Papineau, D. (2020). The problem of Consciousness. In U. Kriegel (ed.), The Oxford Handbook of the Philosophy of Consciousness. Oxford University Press.
[Abstract]Consciousness raises a range of philosophical questions. We can distinguish between the How?, Where?, and What? questions. First, how does consciousness relate to other features of reality? Second, where are conscious phenomena located in reality? And, third, what is the nature of consciousness? In line with much philosophical writing over the past fifty years, this chapter will focus mostly on the How? question. Towards the end I shall also say some things about the Where? question. As for the What? question, a few brief introductory remarks will have to suffice.
Keywords: phenomenological fallacy
[Citing Place (1956)]  
Citing Place (1956) in context (citations start with an asterisk *):
Section Explaining the Intuition of Distinctness
* I shall now briefly run through six different theories that have been put forward to account for the prevalence of dualist thinking. fn 1: For a more detailed discussion of the literature on explanations for dualist intuitions, see Papineau 2010 section 7. I would like to thank Dara Ghaznavi for drawing my attention to Place's “phenomenological fallacy”.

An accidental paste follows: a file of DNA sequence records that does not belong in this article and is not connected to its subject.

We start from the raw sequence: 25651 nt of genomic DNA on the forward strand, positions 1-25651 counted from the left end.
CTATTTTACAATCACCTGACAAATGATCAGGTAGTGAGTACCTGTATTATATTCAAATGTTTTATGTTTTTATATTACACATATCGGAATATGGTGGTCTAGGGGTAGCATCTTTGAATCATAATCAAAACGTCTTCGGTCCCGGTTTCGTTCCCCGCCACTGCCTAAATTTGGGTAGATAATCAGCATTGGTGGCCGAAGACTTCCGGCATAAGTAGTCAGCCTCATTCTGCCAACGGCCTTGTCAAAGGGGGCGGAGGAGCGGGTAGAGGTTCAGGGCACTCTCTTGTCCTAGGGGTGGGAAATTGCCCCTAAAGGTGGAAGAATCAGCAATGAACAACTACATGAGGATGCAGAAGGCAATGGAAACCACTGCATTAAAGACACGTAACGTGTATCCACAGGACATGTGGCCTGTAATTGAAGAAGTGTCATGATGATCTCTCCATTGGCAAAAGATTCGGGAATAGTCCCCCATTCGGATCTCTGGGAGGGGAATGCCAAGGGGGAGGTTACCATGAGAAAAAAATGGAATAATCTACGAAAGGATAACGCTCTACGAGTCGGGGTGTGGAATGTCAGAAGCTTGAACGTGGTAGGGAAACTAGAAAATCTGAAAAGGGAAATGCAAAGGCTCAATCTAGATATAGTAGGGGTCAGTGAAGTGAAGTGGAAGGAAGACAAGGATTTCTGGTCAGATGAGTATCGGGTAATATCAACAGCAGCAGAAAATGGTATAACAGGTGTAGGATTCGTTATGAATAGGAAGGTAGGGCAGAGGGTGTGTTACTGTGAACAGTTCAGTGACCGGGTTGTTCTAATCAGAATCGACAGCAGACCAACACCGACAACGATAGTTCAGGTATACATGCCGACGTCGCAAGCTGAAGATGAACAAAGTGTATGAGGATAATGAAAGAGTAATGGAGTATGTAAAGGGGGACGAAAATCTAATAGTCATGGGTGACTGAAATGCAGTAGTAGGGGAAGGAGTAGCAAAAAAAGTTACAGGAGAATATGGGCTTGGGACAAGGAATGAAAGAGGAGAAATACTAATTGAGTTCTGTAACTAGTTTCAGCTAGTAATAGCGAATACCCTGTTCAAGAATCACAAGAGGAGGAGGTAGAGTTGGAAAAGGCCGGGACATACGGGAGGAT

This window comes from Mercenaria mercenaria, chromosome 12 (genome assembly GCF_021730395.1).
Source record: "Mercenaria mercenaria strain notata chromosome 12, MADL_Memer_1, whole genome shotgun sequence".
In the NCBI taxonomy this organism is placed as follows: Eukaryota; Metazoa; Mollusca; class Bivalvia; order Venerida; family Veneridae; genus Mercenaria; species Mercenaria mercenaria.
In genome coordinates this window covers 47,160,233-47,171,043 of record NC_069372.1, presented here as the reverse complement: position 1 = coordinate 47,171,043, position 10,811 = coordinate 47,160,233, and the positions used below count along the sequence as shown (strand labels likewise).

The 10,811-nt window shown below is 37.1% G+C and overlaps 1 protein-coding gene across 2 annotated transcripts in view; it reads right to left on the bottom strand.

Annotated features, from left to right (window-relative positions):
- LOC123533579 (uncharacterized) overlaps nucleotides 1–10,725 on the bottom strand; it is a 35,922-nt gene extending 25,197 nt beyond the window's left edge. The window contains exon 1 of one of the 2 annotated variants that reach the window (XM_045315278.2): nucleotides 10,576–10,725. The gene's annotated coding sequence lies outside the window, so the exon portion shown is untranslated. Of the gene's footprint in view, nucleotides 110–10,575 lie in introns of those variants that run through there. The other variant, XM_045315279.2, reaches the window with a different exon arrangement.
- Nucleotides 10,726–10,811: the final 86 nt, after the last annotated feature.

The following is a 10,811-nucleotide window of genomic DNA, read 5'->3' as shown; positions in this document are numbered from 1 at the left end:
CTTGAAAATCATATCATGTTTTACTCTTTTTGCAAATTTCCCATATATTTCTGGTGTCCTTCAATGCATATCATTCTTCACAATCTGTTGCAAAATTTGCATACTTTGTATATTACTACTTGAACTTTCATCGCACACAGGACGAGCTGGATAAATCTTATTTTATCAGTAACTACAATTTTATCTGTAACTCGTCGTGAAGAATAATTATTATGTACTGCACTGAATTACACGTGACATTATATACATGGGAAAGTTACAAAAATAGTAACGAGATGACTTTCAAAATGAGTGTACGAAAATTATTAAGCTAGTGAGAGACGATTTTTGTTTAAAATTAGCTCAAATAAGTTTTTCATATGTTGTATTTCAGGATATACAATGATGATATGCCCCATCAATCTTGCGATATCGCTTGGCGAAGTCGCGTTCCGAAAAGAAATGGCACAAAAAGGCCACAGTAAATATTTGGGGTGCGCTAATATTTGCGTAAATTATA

* The Phenomenological Fallacy. Everyday thinking (along with some philosophical theories) takes the view that sensory experiences are constituted in part by ordinary worldly properties: when you see a green circle, the properties of greenness and roundness are in some sense literally present in your experience. However, it is clear that these worldly properties are not instantiated in the brain - nothing in the brain is green or round. So the natural inference is that the sensory experiences must be distinct from brain processes. U.T. Place called this inference “the phenomenological fallacy” and located the mistake in the initial premise that worldly properties are constituents of experiences (Place 1956). Perhaps Place was too quick to diagnose a fallacy. Maybe there are good senses in which worldly properties are constituents of sensory experience, and indeed senses in which this is consistent with physicalism. Still, however these niceties work out, the point remains that the manifest absence of properties like greenness and roundness from the brain might be the reason why many people are convinced that sensory experiences cannot be physical.